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Ken Burns' 'Country Music': 5 Things We Learned From Episode 8

AP Photo/Mark Humphrey

Ken Burns' Country Music ended last night with "Don't Get Above Your Raisin' (1984-1996)." As its title and time frame imply, the series' swan song considered how several stars caught up in the '80s rise of new traditionalists and the '90s explosion of stadium tours and CD sales maintained a much-needed sense of humility. Through this lens, the likes of Reba McEntire and Garth Brooks get treated as undeniable pop culture game-changers with the home-spun common sense to never get too big for their britches.

As for the series' stopping point, 1996 represents the year Bill Monroe passed. The loss of bluegrass' father inspired two of his musical sons, Marty Stuart and Ricky Skaggs, to stop chasing popular success and revisit their roots. Hopefully, that plotline sparks further discussion about the origins of Americana's rise to respectability.

Read on for five final takes on a 16-and-a-half hour journey through the history of 20th century country music.

Reba McEntire's Father Was a World Champion Cattle Roper

You don't have to live a Chris LeDoux song as a child to be a credible country singer, but it sure doesn't hurt. Reba McEntire's father Clark McEntire, who died in 2015 at the age of 86, won cattle roping world titles in 1957, 1958 and 1961. As a champion's tag-along, Reba lived the full Oklahoma experience long before discovering her ability to make folks laugh and cry through song.

The Judds Studied the Delmore Brothers

Before the band Alabama and even the Louvin Brothers shared the blood harmonies and Protestant ethics of Alabama's Sand Mountain region with the masses, early Grand Ole Opry attraction and local product the Delmore Brothers set the pace for family singing groups. As Burns' team reminds us, Naomi and Wynonna Judd studied the Delmore's recordings while plotting their own pursuit of mainstream stardom.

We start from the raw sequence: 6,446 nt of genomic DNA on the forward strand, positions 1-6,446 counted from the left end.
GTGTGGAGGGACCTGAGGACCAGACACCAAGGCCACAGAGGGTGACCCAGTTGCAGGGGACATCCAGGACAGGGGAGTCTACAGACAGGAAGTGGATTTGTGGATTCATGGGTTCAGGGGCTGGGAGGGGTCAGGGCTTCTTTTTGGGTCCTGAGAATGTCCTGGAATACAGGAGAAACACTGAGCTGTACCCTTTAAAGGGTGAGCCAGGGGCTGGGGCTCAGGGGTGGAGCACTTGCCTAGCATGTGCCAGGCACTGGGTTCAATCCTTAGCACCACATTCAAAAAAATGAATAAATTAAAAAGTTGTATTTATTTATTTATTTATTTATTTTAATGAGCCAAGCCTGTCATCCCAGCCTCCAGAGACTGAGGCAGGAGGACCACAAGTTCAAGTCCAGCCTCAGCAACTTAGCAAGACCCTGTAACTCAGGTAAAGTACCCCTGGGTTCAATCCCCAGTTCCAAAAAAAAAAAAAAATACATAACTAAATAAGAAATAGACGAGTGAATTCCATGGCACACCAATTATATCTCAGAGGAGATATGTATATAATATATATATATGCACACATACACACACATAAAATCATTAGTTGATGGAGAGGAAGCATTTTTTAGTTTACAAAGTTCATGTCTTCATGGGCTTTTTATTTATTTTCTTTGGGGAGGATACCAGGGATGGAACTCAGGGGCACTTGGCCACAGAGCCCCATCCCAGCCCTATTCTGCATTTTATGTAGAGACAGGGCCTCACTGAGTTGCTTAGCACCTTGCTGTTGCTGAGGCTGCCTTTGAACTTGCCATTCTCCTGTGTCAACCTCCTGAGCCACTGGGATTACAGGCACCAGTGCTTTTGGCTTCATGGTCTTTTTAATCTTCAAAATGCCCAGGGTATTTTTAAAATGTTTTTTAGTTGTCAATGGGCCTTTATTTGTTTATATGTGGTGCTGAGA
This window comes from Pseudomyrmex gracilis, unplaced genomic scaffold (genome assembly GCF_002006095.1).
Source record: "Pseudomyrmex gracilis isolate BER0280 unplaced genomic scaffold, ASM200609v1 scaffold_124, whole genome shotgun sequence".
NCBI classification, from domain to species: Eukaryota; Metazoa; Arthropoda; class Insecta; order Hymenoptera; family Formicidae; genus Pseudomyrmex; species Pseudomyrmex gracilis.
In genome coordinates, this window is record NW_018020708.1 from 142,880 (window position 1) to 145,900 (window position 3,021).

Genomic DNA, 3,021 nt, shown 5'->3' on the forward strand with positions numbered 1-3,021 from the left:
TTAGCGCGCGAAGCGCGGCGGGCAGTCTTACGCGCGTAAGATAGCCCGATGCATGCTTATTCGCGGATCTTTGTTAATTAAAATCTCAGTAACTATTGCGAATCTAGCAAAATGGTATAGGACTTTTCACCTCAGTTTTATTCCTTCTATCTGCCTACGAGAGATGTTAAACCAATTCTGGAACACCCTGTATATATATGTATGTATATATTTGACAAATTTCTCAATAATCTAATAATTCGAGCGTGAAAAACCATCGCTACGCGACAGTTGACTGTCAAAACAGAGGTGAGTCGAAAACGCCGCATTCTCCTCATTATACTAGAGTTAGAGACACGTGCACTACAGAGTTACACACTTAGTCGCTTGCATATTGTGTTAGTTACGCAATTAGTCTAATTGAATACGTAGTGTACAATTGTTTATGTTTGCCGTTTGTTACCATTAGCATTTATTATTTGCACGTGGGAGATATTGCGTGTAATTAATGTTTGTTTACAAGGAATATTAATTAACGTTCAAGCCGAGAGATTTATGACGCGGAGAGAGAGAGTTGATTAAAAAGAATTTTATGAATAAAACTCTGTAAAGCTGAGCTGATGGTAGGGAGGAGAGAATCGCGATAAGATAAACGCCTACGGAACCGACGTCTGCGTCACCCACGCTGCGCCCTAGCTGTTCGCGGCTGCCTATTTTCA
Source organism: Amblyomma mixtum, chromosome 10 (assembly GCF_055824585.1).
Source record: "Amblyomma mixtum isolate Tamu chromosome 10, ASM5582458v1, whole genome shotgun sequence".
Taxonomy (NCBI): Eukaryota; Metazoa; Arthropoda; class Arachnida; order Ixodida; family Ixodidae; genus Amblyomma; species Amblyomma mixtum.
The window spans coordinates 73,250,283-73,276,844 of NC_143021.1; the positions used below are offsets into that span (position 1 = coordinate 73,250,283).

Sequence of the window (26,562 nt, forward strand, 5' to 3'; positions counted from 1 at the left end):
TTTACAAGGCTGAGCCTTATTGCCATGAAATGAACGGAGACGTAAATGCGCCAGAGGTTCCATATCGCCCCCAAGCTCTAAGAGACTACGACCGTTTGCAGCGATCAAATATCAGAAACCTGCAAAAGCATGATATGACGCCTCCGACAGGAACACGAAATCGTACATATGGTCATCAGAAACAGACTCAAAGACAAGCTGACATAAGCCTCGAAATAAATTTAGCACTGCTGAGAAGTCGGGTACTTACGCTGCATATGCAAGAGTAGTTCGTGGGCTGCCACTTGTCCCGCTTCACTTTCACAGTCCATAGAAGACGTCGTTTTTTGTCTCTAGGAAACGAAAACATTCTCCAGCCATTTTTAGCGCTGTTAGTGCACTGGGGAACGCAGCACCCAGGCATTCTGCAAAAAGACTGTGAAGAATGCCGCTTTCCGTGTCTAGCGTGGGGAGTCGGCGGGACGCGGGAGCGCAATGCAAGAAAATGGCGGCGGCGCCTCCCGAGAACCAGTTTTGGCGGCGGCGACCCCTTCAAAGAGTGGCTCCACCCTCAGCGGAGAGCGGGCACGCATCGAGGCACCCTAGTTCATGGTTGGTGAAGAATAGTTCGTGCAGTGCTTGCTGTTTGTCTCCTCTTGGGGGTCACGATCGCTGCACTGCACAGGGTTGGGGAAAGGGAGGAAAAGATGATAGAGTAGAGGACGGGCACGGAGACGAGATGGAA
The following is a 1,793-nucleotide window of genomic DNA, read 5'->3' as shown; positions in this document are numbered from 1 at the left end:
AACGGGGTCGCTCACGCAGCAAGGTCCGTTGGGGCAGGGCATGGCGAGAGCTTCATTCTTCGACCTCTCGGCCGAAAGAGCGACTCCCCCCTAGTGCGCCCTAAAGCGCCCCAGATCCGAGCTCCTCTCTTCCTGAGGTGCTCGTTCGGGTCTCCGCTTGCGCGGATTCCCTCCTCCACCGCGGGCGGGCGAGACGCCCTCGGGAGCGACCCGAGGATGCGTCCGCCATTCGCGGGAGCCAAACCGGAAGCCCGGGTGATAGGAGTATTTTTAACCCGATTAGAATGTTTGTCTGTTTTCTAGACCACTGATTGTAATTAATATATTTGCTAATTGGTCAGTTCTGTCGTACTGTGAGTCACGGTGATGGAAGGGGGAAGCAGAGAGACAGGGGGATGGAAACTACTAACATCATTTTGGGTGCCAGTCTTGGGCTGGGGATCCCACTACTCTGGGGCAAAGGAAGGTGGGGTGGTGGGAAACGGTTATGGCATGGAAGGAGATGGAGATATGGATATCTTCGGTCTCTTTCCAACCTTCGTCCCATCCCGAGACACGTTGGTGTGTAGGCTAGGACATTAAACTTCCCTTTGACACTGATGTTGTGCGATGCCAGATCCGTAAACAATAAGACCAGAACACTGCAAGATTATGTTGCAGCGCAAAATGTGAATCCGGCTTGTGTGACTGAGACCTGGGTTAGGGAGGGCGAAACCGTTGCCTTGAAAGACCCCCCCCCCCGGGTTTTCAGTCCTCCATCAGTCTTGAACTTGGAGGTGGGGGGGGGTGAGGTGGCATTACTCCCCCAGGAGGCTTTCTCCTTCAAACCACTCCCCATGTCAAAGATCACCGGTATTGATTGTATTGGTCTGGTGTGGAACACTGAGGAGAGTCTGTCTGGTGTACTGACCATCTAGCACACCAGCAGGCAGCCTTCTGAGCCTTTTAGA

Warner Music Nashville Hated Dwight Yoakam's Use of the Word "Hillbilly"

Before achieving widespread acclaim, Dwight Yoakam terrified his big label support team with the unironic use of "hillbilly" in the song "Guitars, Cadillacs." After a whirlwind first year as a mainstream artist, Yoakam probably faced little to no resistance when he named his 1987 sophomore album Hillbilly Deluxe. Ain't it funny how money changes things?

Only 200 People Per Night Saw Emmylou Harris' At The Ryman Concerts

The Ryman had been left to decay for 17 years before Emmylou Harris and her backing band The Nash Ramblers played there on April 30- May 2, 1991. Because of safety concerns, only 200 per night were admitted to one of the best-known residencies of the past 30 years. Quite a few more experienced moments from those nights after the fact when At The Ryman became a Grammy-winning live album.

Kathy Mattea Can Bring a Tear to a Glass Eye

If you watched last night's episode, you probably cried over Kathy Mattea's retelling of a specific CMA Fan Fair memory. Real talk: I've seen that segment three times now, and it still gets to me. That's all we'll say, because no one wants to bawl at work.

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Ken Burns' 'Country Music': 5 Things We Learned From Episode 8